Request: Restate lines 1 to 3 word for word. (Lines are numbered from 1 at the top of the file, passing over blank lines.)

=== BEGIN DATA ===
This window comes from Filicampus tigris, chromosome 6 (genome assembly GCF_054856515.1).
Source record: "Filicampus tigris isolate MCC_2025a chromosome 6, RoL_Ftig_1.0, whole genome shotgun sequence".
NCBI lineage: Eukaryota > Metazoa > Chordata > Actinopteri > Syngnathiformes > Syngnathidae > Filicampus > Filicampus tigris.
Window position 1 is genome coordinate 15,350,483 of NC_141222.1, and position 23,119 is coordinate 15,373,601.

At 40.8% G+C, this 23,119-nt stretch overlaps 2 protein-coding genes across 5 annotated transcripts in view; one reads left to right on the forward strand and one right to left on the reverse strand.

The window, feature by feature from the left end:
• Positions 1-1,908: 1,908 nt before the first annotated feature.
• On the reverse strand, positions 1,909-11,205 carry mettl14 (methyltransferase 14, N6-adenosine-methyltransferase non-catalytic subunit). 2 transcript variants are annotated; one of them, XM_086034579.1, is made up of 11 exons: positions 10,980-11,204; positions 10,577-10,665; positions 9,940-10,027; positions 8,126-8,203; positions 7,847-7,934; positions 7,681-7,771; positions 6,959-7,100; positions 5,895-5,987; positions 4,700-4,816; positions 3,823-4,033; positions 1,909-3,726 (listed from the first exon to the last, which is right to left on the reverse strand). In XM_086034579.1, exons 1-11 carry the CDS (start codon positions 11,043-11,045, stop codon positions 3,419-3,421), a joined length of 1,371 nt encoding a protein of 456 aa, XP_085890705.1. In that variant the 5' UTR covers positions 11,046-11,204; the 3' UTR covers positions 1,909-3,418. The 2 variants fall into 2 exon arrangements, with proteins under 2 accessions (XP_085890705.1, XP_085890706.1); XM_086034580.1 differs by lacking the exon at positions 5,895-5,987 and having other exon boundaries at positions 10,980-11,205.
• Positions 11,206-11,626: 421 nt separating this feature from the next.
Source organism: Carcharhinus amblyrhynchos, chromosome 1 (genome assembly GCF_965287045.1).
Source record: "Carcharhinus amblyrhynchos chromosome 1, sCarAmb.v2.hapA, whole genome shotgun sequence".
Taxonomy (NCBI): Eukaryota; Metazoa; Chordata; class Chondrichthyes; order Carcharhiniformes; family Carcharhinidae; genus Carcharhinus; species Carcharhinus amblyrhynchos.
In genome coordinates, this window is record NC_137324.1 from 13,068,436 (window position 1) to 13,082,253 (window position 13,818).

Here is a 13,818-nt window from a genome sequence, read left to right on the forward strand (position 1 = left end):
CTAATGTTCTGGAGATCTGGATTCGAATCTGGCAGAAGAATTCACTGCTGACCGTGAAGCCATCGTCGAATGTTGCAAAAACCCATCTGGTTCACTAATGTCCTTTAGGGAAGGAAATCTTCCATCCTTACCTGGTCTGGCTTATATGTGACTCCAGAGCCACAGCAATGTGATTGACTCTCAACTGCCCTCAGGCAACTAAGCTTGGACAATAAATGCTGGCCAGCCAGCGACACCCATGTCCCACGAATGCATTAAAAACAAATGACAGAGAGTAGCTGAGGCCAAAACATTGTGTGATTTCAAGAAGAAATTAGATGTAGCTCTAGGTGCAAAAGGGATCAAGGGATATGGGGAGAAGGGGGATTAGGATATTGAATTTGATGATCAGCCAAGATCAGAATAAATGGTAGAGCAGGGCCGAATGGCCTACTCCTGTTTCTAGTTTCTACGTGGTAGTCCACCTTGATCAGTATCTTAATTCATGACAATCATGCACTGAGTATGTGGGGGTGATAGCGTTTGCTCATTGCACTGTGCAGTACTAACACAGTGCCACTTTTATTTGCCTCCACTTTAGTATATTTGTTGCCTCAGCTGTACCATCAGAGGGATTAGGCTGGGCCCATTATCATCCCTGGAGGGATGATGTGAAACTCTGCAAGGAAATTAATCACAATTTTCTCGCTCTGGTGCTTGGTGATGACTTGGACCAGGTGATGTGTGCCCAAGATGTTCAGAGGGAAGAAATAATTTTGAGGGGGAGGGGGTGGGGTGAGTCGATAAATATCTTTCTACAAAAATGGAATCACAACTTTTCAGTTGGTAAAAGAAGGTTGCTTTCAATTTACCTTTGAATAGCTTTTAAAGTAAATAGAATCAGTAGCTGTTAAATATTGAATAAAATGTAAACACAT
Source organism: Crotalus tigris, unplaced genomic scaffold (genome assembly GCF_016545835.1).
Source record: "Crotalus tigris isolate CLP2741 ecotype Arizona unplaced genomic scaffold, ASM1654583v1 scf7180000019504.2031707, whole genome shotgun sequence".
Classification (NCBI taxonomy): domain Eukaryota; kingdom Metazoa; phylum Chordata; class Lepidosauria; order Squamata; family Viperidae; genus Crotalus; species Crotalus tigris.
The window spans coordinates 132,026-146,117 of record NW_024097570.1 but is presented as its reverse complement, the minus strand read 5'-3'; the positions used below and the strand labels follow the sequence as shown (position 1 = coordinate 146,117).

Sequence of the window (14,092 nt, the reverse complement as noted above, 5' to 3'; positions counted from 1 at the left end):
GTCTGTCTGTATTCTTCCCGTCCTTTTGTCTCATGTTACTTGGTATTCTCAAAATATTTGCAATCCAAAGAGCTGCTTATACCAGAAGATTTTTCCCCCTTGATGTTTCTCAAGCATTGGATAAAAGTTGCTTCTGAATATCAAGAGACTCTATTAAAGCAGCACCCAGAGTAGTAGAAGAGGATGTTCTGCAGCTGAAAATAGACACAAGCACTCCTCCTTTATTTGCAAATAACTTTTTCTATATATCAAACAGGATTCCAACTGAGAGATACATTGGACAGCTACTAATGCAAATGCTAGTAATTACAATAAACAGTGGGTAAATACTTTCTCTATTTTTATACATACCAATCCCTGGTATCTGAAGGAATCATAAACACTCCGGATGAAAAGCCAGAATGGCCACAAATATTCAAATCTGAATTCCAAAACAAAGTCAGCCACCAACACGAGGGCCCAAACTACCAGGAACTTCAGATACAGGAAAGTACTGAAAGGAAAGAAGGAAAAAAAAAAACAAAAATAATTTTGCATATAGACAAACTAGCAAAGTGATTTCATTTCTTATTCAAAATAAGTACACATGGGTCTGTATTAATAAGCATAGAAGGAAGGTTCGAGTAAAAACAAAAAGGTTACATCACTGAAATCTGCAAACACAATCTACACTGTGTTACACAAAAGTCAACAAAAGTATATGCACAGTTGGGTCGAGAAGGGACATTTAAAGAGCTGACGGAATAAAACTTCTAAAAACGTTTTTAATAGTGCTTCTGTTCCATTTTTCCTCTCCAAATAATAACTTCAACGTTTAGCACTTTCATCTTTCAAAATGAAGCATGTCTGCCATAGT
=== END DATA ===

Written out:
This window comes from Filicampus tigris, chromosome 6 (genome assembly GCF_054856515.1).
Source record: "Filicampus tigris isolate MCC_2025a chromosome 6, RoL_Ftig_1.0, whole genome shotgun sequence".
NCBI lineage: Eukaryota > Metazoa > Chordata > Actinopteri > Syngnathiformes > Syngnathidae > Filicampus > Filicampus tigris.